Now, I understand that PETA deliberately makes these ads to 'create controversy' (good lord, I hate that phrase). It's always been an ends justify the means method of advertising with them. Their antics make people really dislike them, including most of the vegetarians/vegans that I know. It turns people off from animal rights and lumps animal rights activists in with these crazy but very vocal people.

I even feel some pangs of guilt just mentioning their ads, as it only gives them the attention that they want. You know, the whole all press is good press thing. It's a loosing situation, though, because if you talk about it, you're giving them what they want, but if you just ignore them, than you're giving them a pass on all the BS they produce in an attempt to garner attention.

The conspiracy theorist in me thinks that PETA might really be a front for the American Meat Institute or something. Nothing, and I mean nothing, makes people want to go out and eat a couple pounds of hamburger as much as PETA does. Or maybe that's just me.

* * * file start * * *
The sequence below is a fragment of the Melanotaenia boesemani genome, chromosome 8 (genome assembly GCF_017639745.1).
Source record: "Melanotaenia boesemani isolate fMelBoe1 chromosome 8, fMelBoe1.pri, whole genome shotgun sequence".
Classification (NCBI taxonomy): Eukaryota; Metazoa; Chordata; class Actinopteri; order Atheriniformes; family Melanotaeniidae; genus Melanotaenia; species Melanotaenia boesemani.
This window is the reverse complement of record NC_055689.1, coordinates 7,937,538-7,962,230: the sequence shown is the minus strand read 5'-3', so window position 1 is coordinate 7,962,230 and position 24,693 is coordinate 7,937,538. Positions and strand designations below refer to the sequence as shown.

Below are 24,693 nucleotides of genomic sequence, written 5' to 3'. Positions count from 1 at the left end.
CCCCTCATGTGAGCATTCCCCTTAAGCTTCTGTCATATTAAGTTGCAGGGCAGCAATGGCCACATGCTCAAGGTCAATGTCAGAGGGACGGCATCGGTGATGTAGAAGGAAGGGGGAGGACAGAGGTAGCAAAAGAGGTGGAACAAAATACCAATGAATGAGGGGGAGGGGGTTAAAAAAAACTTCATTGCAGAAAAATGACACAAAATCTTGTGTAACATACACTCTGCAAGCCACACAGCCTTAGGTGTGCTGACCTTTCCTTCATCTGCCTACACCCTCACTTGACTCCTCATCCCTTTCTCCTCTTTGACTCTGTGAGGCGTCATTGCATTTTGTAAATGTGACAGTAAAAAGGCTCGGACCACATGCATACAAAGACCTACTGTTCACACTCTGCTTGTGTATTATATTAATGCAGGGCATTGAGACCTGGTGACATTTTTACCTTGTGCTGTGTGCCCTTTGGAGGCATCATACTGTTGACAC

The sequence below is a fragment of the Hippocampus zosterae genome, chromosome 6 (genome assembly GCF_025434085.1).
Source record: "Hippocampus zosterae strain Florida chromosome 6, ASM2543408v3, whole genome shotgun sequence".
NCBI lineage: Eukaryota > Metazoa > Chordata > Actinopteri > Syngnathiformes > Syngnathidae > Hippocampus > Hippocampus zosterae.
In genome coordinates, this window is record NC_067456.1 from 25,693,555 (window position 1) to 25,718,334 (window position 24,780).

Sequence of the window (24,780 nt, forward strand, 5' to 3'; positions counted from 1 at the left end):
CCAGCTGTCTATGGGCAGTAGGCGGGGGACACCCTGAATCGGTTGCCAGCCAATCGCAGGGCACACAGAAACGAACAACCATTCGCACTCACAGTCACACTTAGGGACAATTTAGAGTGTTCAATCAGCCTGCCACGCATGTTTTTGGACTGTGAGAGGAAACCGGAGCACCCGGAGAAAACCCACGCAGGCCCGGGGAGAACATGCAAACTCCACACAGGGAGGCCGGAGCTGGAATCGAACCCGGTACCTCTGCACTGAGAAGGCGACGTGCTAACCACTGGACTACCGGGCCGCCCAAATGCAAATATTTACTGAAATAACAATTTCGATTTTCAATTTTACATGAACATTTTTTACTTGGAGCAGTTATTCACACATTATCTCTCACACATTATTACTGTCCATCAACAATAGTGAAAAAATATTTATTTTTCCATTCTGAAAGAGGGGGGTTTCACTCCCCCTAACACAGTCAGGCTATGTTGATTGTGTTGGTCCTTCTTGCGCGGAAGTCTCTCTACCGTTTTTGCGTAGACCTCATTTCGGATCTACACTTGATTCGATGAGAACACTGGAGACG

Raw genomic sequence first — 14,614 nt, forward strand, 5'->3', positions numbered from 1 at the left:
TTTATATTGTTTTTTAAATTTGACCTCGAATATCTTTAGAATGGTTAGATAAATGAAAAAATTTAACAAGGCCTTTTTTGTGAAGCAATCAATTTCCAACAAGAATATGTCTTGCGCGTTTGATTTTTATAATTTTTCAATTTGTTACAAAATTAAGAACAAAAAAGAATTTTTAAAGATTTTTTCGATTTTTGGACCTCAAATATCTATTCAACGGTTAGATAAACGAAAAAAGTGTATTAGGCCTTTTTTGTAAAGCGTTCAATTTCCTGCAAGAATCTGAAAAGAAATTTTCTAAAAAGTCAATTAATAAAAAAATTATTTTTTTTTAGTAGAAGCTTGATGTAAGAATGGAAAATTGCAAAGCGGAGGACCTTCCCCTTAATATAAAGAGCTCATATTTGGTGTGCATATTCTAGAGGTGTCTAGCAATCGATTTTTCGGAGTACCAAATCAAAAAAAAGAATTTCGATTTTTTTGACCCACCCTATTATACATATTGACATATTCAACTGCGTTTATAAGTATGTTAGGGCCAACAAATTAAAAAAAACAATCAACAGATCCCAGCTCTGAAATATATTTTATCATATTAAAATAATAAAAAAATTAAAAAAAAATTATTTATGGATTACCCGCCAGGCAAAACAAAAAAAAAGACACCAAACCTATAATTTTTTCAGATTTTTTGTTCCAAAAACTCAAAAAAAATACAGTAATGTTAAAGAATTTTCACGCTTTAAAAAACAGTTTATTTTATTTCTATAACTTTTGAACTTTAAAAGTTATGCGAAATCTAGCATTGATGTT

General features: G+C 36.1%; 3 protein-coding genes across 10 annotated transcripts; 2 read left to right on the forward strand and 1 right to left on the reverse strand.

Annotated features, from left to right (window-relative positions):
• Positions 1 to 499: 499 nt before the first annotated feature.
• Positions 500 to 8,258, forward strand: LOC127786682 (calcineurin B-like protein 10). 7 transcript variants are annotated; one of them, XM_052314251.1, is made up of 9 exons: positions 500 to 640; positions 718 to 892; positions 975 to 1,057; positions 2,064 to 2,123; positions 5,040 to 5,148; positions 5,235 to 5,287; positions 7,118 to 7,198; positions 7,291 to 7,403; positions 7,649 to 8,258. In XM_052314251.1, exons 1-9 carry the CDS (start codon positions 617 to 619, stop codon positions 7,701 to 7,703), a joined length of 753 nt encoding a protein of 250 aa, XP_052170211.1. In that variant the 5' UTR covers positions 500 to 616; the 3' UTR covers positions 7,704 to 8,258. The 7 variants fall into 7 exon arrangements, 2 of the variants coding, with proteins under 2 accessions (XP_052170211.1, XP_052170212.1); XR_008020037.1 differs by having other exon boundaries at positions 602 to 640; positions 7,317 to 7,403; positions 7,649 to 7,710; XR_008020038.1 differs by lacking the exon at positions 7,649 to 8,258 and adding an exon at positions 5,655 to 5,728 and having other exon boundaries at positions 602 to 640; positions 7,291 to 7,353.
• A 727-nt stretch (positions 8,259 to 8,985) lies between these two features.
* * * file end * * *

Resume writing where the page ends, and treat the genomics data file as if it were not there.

UPDATE: I've been informed that I actually used the term 'animal rights' inappropriately. The definition of animal rights from Wikipedia:

Animal rights, also referred to as animal liberation, is the idea that the most basic interests of animals should be afforded the same consideration as the similar interests of human beings. Advocates approach the issue from different philosophical positions but agree that animals should be viewed as legal persons and members of the moral community, not property, and that they should not be used as food, clothing, research subjects, or entertainment.

The term I should have been using is 'animal welfare'. Animal welfare deals with improving the lives of animals, including things like supporting no-kill shelters and humane farming. Here is the definition of animal welfare, also from Wikipedia.

Animal welfare refers to the viewpoint that it is morally acceptable for humans to use nonhuman animals for food, in animal research, as clothing, and in entertainment, so long as unnecessary suffering is avoided. The position is contrasted with the animal rights position, which holds that other animals should not be used by, or regarded as the property of, humans.